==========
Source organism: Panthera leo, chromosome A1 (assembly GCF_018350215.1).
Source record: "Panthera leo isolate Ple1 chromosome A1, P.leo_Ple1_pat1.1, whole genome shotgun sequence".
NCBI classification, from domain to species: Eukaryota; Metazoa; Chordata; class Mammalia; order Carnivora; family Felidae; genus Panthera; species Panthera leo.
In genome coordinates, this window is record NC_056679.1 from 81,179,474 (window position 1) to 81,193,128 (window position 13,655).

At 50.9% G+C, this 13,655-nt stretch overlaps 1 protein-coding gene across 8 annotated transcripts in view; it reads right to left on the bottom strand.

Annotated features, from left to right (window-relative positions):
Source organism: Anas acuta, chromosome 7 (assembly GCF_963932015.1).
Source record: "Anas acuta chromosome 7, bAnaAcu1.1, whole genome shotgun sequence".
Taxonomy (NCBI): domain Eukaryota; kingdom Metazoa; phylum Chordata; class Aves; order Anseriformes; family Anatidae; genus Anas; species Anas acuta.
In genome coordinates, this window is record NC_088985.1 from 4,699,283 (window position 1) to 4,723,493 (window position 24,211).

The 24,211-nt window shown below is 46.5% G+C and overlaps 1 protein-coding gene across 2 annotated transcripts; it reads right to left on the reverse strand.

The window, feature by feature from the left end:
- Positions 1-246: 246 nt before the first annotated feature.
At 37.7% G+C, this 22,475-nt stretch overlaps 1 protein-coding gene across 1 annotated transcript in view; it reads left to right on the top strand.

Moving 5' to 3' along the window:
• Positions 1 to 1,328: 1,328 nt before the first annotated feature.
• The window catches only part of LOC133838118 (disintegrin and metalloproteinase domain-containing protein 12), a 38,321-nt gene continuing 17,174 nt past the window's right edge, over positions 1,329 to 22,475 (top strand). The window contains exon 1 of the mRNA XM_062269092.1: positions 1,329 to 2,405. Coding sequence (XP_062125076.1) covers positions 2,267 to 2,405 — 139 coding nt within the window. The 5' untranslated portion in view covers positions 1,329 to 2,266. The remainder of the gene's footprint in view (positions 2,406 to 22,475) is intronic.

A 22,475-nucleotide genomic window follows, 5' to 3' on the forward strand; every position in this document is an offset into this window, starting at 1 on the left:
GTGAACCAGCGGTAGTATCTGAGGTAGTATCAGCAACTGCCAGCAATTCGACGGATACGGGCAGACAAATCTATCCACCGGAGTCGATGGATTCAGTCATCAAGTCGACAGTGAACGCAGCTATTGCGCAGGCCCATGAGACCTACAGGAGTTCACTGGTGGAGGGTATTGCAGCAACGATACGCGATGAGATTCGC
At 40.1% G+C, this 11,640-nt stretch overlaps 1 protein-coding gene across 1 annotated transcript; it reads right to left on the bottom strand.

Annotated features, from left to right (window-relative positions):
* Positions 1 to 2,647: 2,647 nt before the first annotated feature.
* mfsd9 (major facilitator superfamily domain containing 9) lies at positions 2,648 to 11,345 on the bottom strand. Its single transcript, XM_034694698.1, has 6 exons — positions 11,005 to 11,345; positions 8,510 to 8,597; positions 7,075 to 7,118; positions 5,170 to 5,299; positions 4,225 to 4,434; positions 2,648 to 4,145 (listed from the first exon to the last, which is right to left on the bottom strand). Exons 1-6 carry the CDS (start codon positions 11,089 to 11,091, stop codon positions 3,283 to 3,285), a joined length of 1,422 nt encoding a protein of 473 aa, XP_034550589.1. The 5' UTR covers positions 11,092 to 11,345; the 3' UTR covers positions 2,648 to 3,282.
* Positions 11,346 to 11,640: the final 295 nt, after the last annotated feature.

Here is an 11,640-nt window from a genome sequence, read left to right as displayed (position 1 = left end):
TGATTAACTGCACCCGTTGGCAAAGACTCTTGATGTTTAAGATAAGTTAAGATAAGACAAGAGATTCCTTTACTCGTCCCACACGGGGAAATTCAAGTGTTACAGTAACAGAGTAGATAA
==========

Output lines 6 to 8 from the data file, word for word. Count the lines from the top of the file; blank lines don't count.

Annotated features, from left to right (window-relative positions):
Source organism: Anas acuta, chromosome 7 (assembly GCF_963932015.1).
Source record: "Anas acuta chromosome 7, bAnaAcu1.1, whole genome shotgun sequence".